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Nativism in the 1800s and 1900s.

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Presentation on theme: "Nativism in the 1800s and 1900s."— Presentation transcript:

1 Nativism in the 1800s and 1900s

2 During the colonial era and even after the United States gained independence, Americans favored immigration. Until the 1870s, immigrants were welcomed. But over time, American views on immigration changed. Many Americans started to look at immigrants differently.

3 Of course, Americans viewed immigration from different perspectives.
Industrialists saw immigrants as a source of labor. Nativists and anti-immigrant groups such as the "Know Nothing“ Party were threatened by immigrants. Still other Americans wanted immigrants to assimilate. Ultimately, the government decided to put restrictions on immigration.

4 Government restrictions ranged from the number of people who could enter the U.S from various regions to health screenings and literacy tests.

5 The nativist movement was a movement that was against immigration and favored American-born citizens. Nativists feared immigrants for many reasons. The KKK was another group that did not support immigration. The KKK attacked Catholics and Jews who wanted to seek a better life in the United States.

6 Of course, as government policies towards immigrants changed, immigrants had to get used to the new system, a system that required more from them, like passing examinations.

7 Even more restrictive was The Chinese Exclusion Act which was passed on May 6, 1882.
This Act was designed to prevent the Chinese from coming to the United States. In addition, a literacy test was established for all immigrants in 1917. If an immigrant could not pass the literacy test, he was not allowed to enter the U.S.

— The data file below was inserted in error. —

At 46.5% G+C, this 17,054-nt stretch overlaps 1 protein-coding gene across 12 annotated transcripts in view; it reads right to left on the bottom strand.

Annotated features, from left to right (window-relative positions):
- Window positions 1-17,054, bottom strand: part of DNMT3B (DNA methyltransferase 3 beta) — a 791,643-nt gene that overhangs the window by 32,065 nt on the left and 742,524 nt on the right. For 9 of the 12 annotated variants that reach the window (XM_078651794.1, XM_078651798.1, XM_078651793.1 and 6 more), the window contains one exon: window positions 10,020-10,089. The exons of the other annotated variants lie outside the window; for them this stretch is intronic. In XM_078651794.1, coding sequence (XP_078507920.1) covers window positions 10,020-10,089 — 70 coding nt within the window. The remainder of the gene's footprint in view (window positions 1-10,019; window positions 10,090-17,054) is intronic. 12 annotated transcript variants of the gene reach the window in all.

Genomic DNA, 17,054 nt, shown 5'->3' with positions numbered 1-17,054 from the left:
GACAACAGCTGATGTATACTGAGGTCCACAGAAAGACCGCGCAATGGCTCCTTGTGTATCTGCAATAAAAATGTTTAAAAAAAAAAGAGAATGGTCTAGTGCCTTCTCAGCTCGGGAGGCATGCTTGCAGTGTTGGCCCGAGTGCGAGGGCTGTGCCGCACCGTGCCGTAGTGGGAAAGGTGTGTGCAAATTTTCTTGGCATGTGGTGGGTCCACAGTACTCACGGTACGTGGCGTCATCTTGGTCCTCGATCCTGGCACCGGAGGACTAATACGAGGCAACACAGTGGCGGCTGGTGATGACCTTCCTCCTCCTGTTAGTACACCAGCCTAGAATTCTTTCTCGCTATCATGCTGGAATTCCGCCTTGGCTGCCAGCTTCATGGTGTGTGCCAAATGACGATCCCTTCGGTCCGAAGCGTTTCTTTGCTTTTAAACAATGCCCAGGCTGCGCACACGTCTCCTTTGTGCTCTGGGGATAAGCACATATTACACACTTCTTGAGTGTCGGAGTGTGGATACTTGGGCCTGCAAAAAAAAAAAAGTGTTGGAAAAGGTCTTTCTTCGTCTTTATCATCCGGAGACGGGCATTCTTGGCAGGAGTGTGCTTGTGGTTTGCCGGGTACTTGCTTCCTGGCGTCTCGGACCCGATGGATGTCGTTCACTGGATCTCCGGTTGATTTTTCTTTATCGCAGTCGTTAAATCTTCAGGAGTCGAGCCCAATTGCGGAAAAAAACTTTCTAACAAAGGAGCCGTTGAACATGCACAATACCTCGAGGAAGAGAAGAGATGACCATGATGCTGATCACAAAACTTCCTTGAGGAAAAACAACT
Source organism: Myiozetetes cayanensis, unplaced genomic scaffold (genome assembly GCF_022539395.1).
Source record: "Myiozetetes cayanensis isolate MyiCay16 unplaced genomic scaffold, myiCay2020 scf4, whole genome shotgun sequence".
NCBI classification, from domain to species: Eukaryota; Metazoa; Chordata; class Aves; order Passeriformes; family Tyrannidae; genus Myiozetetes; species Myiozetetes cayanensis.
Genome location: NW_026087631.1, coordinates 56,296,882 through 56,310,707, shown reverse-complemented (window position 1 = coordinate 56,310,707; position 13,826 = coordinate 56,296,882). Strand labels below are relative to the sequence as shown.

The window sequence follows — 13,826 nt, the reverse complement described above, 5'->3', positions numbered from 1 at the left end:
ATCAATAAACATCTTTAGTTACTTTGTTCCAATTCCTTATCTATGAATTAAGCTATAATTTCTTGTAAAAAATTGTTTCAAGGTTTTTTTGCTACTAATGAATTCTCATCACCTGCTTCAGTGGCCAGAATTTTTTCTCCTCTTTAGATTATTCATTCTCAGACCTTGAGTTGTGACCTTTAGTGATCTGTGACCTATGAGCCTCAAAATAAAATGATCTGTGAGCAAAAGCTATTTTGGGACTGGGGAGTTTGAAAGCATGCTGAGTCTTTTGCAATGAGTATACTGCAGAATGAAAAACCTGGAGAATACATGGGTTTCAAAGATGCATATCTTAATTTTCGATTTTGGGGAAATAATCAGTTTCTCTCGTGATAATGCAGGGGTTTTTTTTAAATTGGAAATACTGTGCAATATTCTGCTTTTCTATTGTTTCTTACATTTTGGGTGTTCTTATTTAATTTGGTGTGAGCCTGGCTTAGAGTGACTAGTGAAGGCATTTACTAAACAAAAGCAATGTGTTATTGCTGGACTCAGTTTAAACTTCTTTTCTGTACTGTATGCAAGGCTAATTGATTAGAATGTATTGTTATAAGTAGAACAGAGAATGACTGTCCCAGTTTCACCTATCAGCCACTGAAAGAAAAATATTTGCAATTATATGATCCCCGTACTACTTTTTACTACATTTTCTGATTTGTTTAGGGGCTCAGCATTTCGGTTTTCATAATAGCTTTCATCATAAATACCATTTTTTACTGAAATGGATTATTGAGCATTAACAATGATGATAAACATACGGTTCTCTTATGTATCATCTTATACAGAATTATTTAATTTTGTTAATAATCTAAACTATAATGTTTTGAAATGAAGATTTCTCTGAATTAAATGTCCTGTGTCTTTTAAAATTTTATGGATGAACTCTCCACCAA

9 Quotas were set for different ethnic groups entering the United States.
The first quota act was passed in 1921 (The Quota Act of 1921). The second quota act was called The Immigration Act of 1924. The quota acts limited the amount of people entering the United Stated from particular regions.

10 Still, there were many facilities set up to receive immigrants as soon they landed in America.
Immigrants were detained in these facilities while they went through the screenings that were required of them. The most famous facility was Ellis Island in New York. Its doors were open for immigrants in 1892 and didn’t close its doors until 1954.

11 If an immigrant had a disease, he was deported back to his homeland.
Immigration officials feared that if an immigrant was ill, he would not be able to make a living and that would hurt the economy. The economic background check was to make sure that an immigrant would not be dependent on the government after entering the mainland.

12 The “New Immigrants” from central and southern Europe faced new barriers to immigration.
Chinese immigrants were often excluded from immigration. Yet ultimately, as new immigrants entered the United States, they contributed to the history and development of the nation.

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